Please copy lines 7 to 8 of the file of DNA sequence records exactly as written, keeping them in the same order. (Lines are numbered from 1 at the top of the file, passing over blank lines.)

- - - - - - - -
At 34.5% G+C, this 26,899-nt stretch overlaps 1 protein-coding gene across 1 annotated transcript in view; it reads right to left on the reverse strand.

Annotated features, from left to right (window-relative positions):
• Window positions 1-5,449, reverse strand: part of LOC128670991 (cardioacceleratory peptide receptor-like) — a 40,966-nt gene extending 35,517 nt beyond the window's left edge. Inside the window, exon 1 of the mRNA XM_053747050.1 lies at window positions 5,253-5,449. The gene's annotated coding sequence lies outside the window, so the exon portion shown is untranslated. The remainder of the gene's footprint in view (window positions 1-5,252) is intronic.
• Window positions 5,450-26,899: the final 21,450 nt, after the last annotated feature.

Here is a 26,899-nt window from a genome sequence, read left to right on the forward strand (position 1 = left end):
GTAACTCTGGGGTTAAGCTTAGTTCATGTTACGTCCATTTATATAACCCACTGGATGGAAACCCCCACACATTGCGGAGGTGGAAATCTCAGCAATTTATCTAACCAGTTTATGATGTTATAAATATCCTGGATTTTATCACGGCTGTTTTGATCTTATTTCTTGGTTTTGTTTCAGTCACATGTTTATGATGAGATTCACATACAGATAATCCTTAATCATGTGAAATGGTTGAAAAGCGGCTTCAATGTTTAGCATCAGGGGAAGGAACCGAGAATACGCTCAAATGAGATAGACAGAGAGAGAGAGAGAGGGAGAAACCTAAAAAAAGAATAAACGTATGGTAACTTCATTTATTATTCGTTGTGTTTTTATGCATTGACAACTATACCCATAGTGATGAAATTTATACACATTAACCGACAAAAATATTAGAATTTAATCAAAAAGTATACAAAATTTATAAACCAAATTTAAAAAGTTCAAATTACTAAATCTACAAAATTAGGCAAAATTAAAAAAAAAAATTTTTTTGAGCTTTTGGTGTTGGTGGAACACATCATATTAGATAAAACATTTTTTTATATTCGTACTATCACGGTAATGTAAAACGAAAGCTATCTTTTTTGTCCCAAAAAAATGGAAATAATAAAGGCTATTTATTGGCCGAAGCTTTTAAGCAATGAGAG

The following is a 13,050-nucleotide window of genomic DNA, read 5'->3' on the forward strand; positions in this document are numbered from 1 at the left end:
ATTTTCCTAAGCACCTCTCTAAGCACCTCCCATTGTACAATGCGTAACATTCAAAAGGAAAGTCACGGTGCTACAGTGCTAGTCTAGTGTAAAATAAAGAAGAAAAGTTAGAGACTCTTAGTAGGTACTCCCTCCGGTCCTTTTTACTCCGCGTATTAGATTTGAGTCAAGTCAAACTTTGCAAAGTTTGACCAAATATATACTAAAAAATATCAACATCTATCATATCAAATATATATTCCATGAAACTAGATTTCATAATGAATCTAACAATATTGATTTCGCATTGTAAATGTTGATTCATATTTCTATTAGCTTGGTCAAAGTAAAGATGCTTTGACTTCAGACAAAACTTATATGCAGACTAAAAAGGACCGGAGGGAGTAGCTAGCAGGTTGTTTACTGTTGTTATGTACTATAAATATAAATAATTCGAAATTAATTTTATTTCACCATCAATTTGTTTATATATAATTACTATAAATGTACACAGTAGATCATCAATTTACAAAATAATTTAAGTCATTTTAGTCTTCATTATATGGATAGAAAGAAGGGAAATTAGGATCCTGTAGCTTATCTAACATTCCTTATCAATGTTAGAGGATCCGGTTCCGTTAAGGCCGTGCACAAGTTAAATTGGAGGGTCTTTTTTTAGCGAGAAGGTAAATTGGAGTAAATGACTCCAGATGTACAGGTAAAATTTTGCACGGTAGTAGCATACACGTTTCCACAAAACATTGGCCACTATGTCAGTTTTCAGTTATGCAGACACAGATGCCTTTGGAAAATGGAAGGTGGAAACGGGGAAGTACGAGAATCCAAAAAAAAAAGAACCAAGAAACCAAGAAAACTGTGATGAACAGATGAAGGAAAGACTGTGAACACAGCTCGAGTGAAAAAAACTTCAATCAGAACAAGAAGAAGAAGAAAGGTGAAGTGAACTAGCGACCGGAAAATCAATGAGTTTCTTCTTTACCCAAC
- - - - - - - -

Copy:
The following is a 13,050-nucleotide window of genomic DNA, read 5'->3' on the forward strand; positions in this document are numbered from 1 at the left end:
ATTTTCCTAAGCACCTCTCTAAGCACCTCCCATTGTACAATGCGTAACATTCAAAAGGAAAGTCACGGTGCTACAGTGCTAGTCTAGTGTAAAATAAAGAAGAAAAGTTAGAGACTCTTAGTAGGTACTCCCTCCGGTCCTTTTTACTCCGCGTATTAGATTTGAGTCAAGTCAAACTTTGCAAAGTTTGACCAAATATATACTAAAAAATATCAACATCTATCATATCAAATATATATTCCATGAAACTAGATTTCATAATGAATCTAACAATATTGATTTCGCATTGTAAATGTTGATTCATATTTCTATTAGCTTGGTCAAAGTAAAGATGCTTTGACTTCAGACAAAACTTATATGCAGACTAAAAAGGACCGGAGGGAGTAGCTAGCAGGTTGTTTACTGTTGTTATGTACTATAAATATAAATAATTCGAAATTAATTTTATTTCACCATCAATTTGTTTATATATAATTACTATAAATGTACACAGTAGATCATCAATTTACAAAATAATTTAAGTCATTTTAGTCTTCATTATATGGATAGAAAGAAGGGAAATTAGGATCCTGTAGCTTATCTAACATTCCTTATCAATGTTAGAGGATCCGGTTCCGTTAAGGCCGTGCACAAGTTAAATTGGAGGGTCTTTTTTTAGCGAGAAGGTAAATTGGAGTAAATGACTCCAGATGTACAGGTAAAATTTTGCACGGTAGTAGCATACACGTTTCCACAAAACATTGGCCACTATGTCAGTTTTCAGTTATGCAGACACAGATGCCTTTGGAAAATGGAAGGTGGAAACGGGGAAGTACGAGAATCCAAAAAAAAAAGAACCAAGAAACCAAGAAAACTGTGATGAACAGATGAAGGAAAGACTGTGAACACAGCTCGAGTGAAAAAAACTTCAATCAGAACAAGAAGAAGAAGAAAGGTGAAGTGAACTAGCGACCGGAAAATCAATGAGTTTCTTCTTTACCCAAC